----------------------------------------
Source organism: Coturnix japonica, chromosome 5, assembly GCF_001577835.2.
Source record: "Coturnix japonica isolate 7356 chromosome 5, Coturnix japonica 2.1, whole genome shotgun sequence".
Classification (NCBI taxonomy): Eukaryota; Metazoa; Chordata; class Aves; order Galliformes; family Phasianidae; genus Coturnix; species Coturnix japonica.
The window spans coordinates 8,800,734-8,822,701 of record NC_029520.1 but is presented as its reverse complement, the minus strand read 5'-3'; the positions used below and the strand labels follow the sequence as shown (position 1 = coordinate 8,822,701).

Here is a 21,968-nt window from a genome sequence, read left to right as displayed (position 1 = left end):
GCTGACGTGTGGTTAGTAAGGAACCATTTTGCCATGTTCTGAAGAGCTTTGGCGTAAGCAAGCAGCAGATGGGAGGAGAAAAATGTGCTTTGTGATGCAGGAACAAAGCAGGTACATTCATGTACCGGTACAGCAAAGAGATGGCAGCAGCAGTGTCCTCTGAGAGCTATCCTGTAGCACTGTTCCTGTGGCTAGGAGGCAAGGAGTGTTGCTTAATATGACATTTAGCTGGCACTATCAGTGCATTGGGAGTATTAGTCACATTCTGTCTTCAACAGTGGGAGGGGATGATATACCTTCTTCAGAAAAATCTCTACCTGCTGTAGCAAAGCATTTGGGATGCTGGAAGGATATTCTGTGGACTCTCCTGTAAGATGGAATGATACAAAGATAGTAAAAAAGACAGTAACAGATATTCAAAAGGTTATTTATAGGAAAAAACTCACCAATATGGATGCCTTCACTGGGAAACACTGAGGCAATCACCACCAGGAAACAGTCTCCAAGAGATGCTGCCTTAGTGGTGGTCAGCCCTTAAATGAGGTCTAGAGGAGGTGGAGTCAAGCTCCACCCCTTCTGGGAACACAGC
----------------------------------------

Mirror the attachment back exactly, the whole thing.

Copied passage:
Source organism: Coturnix japonica, chromosome 5, assembly GCF_001577835.2.
Source record: "Coturnix japonica isolate 7356 chromosome 5, Coturnix japonica 2.1, whole genome shotgun sequence".
Classification (NCBI taxonomy): Eukaryota; Metazoa; Chordata; class Aves; order Galliformes; family Phasianidae; genus Coturnix; species Coturnix japonica.
The window spans coordinates 8,800,734-8,822,701 of record NC_029520.1 but is presented as its reverse complement, the minus strand read 5'-3'; the positions used below and the strand labels follow the sequence as shown (position 1 = coordinate 8,822,701).

Here is a 21,968-nt window from a genome sequence, read left to right as displayed (position 1 = left end):
GCTGACGTGTGGTTAGTAAGGAACCATTTTGCCATGTTCTGAAGAGCTTTGGCGTAAGCAAGCAGCAGATGGGAGGAGAAAAATGTGCTTTGTGATGCAGGAACAAAGCAGGTACATTCATGTACCGGTACAGCAAAGAGATGGCAGCAGCAGTGTCCTCTGAGAGCTATCCTGTAGCACTGTTCCTGTGGCTAGGAGGCAAGGAGTGTTGCTTAATATGACATTTAGCTGGCACTATCAGTGCATTGGGAGTATTAGTCACATTCTGTCTTCAACAGTGGGAGGGGATGATATACCTTCTTCAGAAAAATCTCTACCTGCTGTAGCAAAGCATTTGGGATGCTGGAAGGATATTCTGTGGACTCTCCTGTAAGATGGAATGATACAAAGATAGTAAAAAAGACAGTAACAGATATTCAAAAGGTTATTTATAGGAAAAAACTCACCAATATGGATGCCTTCACTGGGAAACACTGAGGCAATCACCACCAGGAAACAGTCTCCAAGAGATGCTGCCTTAGTGGTGGTCAGCCCTTAAATGAGGTCTAGAGGAGGTGGAGTCAAGCTCCACCCCTTCTGGGAACACAGC